Cooperative businesses have traditionally been formed by necessity. Private enterprise was not eager to enter marginal ventures and/or remote locations, so groups formed to supply needed goods and services. Rooted in cultural ties of history and location, and focused on the common goals of similar patrons, cooperative efforts have often been the backbone of support for many regions and purposes.
Co-ops have struggled to compete at times. Privately held businesses, with the aid of greater capital and more aggressive management, have responded with fierce opposition in the marketplace. Sometimes the very principles upon which co-ops were formed hamper them in the battle to attract and keep customer loyalty.
Co-ops have countered in various ways. The Farm Credit System has been successful by exploiting special regulatory status as a government-sponsored enterprise (GSE) allowing cheaper access to capital than banks. Other co-ops have broadened their business plans to enter more markets.
Until recently, fairly stable market shares were status quo. That may change in favor of co-ops given new global market forces at work. In fact, in many sectors, but especially agriculture, I see the future as ripe for the expansion of co-ops at the expense of publicly held companies.
Primarily this is because what was once seen as the co-op’s Achilles heel is now a powerful advantage: less entanglement with Wall Street. This also applies to closely held companies, such as Cargill or Ferrero Roche, for the same reasons.
Too many public companies have been forced to concentrate on quarterly reports to meet shareholder expectations. As volatility increases along with money flows, few boards or CEO’s have the incentive to think even medium term. “Outside” money demands “outside” goals, which too often center on “What have you done for my portfolio this week?”
Well run co-ops are able to withstand market pressure to effect strategies that may return huge dividends long term, not to mention stability. There are conspicuous success stories.
Consider how two similar insurance companies, State Farm (a mutual insurance company owned by and run for the benefit of its members) and Allstate (public stock company) have handled “Flo.” Flo is the omnipresent spokesperson for Progressive, which along with Geico and other Internet sellers have shaken the sleepy world of auto insurance.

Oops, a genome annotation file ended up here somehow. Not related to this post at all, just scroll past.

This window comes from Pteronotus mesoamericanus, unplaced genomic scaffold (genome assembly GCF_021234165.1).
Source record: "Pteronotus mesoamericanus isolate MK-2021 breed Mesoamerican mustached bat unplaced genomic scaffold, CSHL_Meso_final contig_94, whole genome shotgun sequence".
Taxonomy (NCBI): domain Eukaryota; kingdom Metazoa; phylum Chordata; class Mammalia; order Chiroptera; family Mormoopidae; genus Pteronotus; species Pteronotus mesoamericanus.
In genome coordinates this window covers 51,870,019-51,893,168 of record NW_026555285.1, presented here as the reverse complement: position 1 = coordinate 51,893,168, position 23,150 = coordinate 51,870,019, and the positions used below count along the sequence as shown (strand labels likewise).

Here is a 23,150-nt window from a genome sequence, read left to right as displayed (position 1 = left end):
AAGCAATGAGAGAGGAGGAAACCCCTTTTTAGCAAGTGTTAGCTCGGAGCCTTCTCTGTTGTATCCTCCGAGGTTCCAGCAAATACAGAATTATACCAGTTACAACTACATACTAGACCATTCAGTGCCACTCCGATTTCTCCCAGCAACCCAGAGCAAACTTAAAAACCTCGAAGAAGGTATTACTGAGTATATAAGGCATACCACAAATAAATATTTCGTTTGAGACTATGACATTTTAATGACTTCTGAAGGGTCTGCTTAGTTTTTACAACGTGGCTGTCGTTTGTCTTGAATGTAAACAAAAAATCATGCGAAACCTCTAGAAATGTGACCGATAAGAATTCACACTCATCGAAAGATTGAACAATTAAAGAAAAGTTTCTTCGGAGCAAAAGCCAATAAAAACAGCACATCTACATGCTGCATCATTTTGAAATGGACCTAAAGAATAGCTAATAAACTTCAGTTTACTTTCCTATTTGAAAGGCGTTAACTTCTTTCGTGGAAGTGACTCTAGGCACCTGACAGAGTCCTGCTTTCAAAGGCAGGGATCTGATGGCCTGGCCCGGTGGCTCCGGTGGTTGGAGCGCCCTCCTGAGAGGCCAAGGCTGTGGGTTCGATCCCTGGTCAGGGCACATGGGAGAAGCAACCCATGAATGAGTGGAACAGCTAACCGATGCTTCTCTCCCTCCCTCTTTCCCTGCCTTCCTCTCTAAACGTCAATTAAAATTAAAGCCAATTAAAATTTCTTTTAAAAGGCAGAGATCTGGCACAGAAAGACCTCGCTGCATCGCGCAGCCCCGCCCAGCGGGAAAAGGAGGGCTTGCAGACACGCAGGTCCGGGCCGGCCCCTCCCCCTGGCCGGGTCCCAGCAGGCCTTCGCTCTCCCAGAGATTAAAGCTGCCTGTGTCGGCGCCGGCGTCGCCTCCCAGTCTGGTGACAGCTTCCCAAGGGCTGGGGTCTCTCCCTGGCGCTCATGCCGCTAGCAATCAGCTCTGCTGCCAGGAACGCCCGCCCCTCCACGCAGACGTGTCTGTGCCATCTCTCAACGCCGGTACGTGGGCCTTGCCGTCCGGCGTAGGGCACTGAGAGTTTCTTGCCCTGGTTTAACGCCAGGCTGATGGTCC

Allstate has struggled, cutting costs and agents in an effort to pump up their stock price, while State Farm has been able to transition to meet the new competition with much less turmoil among agents and customers. In difficult times, longstanding relationships with patrons can provide an atmosphere of patience virtually unknown in the increasingly abstract world of hot money and algorithmic trading.
University of Massachusetts economist Nancy Folbre believes co-ops have a head start because of their mastery of teamwork, a powerful tool in a business world now too complex for a lone gifted leader to make all the difference. The model should be Google, not Galt, in other words. As public companies struggle to get owners and employees on the same page, co-ops build on a history of, well, cooperation.
Another good example is DLG, the Danish ag cooperative. By making long-term commitments when others were maximizing short-term profits, they have grown in a few years from a small domestic co-op to one of Europe’s largest ag firms.
Furthermore, co-ops are positioned to provide something in desperately short supply in agribusiness—trust. By adherence to member-centered principles, co-ops stand out as demonstrably trust worthier in an increasingly indifferent, if not hostile, marketplace.
Unfortunately, too many member-owned ventures do not understand these market opportunities. This is why co-op consolidation and failure will be every bit as furious as in public companies. Cooperation can leverage competence, but not replace it.
The co-op structure may be about to outgrow its historic role of a self-help organization for underserved sectors. By acknowledging common goals and a shared future, they have positioned their businesses and patrons to avoid many modern business headaches. And by keeping ownership “in the family” they avoid the whiplash from the whims of skittish investors. In the process, a step is taken to rebuild the foundations of efficient business practice by offering a stark alternative to examples like Enron or MF Global.